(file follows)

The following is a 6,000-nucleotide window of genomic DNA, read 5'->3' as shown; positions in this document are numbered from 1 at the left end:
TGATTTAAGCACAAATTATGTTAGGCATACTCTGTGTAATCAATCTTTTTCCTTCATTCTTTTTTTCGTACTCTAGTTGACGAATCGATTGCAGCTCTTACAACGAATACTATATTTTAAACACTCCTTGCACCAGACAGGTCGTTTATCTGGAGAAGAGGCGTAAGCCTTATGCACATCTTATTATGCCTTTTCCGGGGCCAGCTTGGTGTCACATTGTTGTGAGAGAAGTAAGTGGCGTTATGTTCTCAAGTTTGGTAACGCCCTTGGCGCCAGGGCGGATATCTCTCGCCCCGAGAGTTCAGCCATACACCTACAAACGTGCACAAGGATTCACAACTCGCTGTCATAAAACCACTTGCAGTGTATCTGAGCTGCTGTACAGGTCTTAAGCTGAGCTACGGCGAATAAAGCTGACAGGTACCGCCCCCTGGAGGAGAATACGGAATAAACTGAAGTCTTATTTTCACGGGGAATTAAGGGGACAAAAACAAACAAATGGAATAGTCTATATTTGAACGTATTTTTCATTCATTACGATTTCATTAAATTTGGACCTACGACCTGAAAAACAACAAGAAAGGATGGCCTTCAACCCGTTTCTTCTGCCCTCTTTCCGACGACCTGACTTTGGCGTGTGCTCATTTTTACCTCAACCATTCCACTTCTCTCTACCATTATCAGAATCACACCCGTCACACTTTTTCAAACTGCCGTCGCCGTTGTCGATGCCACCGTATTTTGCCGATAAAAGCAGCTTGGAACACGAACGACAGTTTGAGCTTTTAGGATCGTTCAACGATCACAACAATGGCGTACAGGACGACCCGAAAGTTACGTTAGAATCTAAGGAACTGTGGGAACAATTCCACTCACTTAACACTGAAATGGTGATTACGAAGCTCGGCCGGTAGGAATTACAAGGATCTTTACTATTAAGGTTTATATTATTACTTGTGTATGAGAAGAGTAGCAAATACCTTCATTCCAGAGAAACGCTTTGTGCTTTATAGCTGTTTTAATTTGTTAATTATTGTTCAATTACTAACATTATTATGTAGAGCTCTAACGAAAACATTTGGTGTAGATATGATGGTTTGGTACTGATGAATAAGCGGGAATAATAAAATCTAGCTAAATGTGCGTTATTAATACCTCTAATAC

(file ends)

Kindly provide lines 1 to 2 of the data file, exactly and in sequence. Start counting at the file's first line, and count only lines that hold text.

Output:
The following is a 6,000-nucleotide window of genomic DNA, read 5'->3' as shown; positions in this document are numbered from 1 at the left end:
TGATTTAAGCACAAATTATGTTAGGCATACTCTGTGTAATCAATCTTTTTCCTTCATTCTTTTTTTCGTACTCTAGTTGACGAATCGATTGCAGCTCTTACAACGAATACTATATTTTAAACACTCCTTGCACCAGACAGGTCGTTTATCTGGAGAAGAGGCGTAAGCCTTATGCACATCTTATTATGCCTTTTCCGGGGCCAGCTTGGTGTCACATTGTTGTGAGAGAAGTAAGTGGCGTTATGTTCTCAAGTTTGGTAACGCCCTTGGCGCCAGGGCGGATATCTCTCGCCCCGAGAGTTCAGCCATACACCTACAAACGTGCACAAGGATTCACAACTCGCTGTCATAAAACCACTTGCAGTGTATCTGAGCTGCTGTACAGGTCTTAAGCTGAGCTACGGCGAATAAAGCTGACAGGTACCGCCCCCTGGAGGAGAATACGGAATAAACTGAAGTCTTATTTTCACGGGGAATTAAGGGGACAAAAACAAACAAATGGAATAGTCTATATTTGAACGTATTTTTCATTCATTACGATTTCATTAAATTTGGACCTACGACCTGAAAAACAACAAGAAAGGATGGCCTTCAACCCGTTTCTTCTGCCCTCTTTCCGACGACCTGACTTTGGCGTGTGCTCATTTTTACCTCAACCATTCCACTTCTCTCTACCATTATCAGAATCACACCCGTCACACTTTTTCAAACTGCCGTCGCCGTTGTCGATGCCACCGTATTTTGCCGATAAAAGCAGCTTGGAACACGAACGACAGTTTGAGCTTTTAGGATCGTTCAACGATCACAACAATGGCGTACAGGACGACCCGAAAGTTACGTTAGAATCTAAGGAACTGTGGGAACAATTCCACTCACTTAACACTGAAATGGTGATTACGAAGCTCGGCCGGTAGGAATTACAAGGATCTTTACTATTAAGGTTTATATTATTACTTGTGTATGAGAAGAGTAGCAAATACCTTCATTCCAGAGAAACGCTTTGTGCTTTATAGCTGTTTTAATTTGTTAATTATTGTTCAATTACTAACATTATTATGTAGAGCTCTAACGAAAACATTTGGTGTAGATATGATGGTTTGGTACTGATGAATAAGCGGGAATAATAAAATCTAGCTAAATGTGCGTTATTAATACCTCTAATAC